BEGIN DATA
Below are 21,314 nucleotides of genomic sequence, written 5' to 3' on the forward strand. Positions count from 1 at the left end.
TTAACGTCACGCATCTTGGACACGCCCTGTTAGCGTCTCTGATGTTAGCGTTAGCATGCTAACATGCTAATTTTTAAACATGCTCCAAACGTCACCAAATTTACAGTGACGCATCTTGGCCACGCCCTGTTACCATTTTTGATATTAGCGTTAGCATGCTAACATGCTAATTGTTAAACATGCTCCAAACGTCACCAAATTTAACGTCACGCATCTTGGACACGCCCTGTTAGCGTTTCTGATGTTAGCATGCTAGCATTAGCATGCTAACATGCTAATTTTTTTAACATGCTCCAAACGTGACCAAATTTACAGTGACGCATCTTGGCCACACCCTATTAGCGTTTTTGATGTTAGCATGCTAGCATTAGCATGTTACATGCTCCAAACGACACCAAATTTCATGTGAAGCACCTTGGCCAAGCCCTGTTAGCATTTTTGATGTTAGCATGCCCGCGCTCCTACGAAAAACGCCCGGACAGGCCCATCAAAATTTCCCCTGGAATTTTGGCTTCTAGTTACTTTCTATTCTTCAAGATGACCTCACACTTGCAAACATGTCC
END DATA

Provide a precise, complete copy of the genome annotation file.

Below are 21,314 nucleotides of genomic sequence, written 5' to 3' on the forward strand. Positions count from 1 at the left end.
TTAACGTCACGCATCTTGGACACGCCCTGTTAGCGTCTCTGATGTTAGCGTTAGCATGCTAACATGCTAATTTTTAAACATGCTCCAAACGTCACCAAATTTACAGTGACGCATCTTGGCCACGCCCTGTTACCATTTTTGATATTAGCGTTAGCATGCTAACATGCTAATTGTTAAACATGCTCCAAACGTCACCAAATTTAACGTCACGCATCTTGGACACGCCCTGTTAGCGTTTCTGATGTTAGCATGCTAGCATTAGCATGCTAACATGCTAATTTTTTTAACATGCTCCAAACGTGACCAAATTTACAGTGACGCATCTTGGCCACACCCTATTAGCGTTTTTGATGTTAGCATGCTAGCATTAGCATGTTACATGCTCCAAACGACACCAAATTTCATGTGAAGCACCTTGGCCAAGCCCTGTTAGCATTTTTGATGTTAGCATGCCCGCGCTCCTACGAAAAACGCCCGGACAGGCCCATCAAAATTTCCCCTGGAATTTTGGCTTCTAGTTACTTTCTATTCTTCAAGATGACCTCACACTTGCAAACATGTCC